"Mrs Dalloway said she would buy the flowers herself..."
While this main site is now only focussing on Nicole's career up to 2006, you can still keep up-to-date with her current activities on our forum. Visit Nicole's Bulletin for the latest news and photos, and be sure to register to be able to post your own messages, and get access to even more Nicole chat and interaction.
We are already at the end of 2010 – can you believe it? It feels like it only just started! I’d like to wish you all a very Happy New Year! I hope you have a fun night if you’re celebrating tonight, and that 2011 is a wonderful and happy year for you!
I also want to thank you all for your support of Nicole’s Magic this year. It’s been a great year for Nicole – and particularly, an incredible few months since September – and running this site is made all the more enjoyable by you, the visitors! I hope you enjoy the site as much as I enjoy running it. Stick with us in 2011 as it is set to be a very busy year for Nicole, what with awards season, then Just Go With It, Trespass, and hopefully Sweet Bird Of Youth and/or The Danish Girl. Nicole’s Magic will continue to bring you the latest and greatest on our favourite actress, so hop along for the ride!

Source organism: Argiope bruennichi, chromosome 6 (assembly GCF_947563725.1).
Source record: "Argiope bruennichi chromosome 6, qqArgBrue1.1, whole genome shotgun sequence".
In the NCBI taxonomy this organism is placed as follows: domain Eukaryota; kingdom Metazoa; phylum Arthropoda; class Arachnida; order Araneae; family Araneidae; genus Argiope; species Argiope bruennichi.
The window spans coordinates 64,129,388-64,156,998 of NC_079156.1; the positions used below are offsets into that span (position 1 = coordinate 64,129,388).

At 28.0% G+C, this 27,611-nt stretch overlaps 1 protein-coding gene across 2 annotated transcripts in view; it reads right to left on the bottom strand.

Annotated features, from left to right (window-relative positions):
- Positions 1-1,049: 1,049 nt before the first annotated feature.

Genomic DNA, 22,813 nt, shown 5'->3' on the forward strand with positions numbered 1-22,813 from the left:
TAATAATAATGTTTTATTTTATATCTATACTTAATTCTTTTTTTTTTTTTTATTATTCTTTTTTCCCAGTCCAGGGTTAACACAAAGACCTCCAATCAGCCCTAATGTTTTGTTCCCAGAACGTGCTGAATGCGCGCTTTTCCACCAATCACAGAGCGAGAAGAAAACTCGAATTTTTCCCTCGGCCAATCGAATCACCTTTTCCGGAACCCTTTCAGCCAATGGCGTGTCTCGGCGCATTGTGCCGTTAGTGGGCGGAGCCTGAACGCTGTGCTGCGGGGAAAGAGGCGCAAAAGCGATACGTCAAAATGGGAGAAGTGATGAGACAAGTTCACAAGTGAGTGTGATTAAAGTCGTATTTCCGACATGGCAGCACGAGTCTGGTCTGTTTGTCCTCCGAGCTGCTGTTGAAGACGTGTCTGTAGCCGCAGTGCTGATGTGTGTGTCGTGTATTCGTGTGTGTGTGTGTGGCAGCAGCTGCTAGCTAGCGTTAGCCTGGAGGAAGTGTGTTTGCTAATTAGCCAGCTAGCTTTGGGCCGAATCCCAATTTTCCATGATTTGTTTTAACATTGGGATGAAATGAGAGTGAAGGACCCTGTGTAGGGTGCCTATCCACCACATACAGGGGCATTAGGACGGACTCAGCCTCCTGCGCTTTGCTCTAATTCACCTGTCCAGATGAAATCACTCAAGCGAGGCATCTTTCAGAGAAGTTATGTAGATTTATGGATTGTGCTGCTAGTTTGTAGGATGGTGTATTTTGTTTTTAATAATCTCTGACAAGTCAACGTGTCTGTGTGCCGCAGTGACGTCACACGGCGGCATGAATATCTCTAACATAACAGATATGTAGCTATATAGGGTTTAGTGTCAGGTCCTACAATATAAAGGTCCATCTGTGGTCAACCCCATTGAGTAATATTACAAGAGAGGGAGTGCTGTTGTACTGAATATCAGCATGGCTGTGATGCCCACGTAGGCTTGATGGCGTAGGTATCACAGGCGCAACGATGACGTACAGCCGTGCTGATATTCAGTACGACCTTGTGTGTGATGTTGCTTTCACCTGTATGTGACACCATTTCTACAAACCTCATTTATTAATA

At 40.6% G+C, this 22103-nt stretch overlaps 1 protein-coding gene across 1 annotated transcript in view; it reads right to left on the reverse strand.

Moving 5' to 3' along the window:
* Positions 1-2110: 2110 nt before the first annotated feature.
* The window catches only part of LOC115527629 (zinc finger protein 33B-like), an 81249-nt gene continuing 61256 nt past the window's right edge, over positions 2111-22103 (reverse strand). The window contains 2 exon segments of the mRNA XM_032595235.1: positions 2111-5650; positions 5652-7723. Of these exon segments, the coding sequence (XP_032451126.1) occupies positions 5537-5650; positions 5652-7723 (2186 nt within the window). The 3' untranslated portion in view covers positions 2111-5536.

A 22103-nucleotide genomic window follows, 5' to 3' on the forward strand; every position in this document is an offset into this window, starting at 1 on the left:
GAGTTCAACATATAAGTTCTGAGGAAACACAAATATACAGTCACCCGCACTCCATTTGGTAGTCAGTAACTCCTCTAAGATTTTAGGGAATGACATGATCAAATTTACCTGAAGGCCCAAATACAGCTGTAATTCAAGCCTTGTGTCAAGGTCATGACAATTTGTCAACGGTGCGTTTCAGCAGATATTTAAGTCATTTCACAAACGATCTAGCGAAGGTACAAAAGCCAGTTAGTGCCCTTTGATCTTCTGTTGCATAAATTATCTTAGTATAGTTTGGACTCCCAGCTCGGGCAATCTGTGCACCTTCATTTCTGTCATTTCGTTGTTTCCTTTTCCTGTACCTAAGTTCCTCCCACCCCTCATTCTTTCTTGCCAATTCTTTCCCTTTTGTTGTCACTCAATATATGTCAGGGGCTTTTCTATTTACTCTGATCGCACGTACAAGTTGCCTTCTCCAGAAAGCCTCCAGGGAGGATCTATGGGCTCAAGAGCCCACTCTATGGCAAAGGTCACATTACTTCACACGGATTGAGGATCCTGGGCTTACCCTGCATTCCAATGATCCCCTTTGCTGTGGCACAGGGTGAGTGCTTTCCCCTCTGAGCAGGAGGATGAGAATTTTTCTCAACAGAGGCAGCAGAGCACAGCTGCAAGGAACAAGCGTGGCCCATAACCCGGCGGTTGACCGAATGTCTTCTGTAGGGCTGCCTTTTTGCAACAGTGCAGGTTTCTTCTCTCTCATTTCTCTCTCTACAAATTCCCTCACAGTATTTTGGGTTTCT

Nicole Kidman might dress to the nines for the red carpet, but she lives a very casual lifestyle otherwise — and that includes the holidays, which she celebrated early with family in her native Australia.
“I look forward to being home. I’m not a very good cook,” she says. “So we buy a turkey already cooked, and my parents come over, which is nice.”
Then there is the joy of her 2½-year-old daughter Sunday Rose with country-rocker husband Keith Urban. She says that every day is Sunday’s show.